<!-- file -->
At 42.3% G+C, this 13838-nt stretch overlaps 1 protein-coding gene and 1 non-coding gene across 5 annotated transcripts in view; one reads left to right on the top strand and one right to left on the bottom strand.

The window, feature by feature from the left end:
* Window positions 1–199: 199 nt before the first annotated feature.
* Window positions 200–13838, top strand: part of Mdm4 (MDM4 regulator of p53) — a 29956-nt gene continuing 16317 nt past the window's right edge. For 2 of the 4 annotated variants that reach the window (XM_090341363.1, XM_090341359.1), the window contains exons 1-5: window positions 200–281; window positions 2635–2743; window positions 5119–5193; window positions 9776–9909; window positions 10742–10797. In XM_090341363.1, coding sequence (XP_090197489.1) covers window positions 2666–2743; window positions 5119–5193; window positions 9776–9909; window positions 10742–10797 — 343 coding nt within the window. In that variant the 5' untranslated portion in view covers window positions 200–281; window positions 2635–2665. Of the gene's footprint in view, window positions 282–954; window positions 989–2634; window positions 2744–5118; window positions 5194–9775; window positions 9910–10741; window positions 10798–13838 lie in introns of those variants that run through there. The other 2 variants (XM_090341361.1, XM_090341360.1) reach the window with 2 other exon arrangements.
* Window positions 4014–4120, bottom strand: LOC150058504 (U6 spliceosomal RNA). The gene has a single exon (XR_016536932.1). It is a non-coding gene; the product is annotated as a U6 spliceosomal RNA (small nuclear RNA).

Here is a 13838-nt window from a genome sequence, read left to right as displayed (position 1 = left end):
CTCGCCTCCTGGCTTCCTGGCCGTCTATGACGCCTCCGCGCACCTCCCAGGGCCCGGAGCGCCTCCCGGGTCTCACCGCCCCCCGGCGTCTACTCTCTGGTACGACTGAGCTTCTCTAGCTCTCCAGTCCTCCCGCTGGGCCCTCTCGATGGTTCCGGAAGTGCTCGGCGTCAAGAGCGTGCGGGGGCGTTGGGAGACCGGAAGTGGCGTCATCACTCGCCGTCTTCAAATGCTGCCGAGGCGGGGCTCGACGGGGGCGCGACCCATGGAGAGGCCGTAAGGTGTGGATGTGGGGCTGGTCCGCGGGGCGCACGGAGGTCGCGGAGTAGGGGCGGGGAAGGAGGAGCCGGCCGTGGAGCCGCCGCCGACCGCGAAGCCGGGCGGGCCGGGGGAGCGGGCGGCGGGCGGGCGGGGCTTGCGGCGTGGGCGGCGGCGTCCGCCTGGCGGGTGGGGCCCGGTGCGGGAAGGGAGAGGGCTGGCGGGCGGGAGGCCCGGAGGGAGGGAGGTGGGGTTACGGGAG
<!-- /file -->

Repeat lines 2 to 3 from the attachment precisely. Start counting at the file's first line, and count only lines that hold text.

The window, feature by feature from the left end:
* Window positions 1–199: 199 nt before the first annotated feature.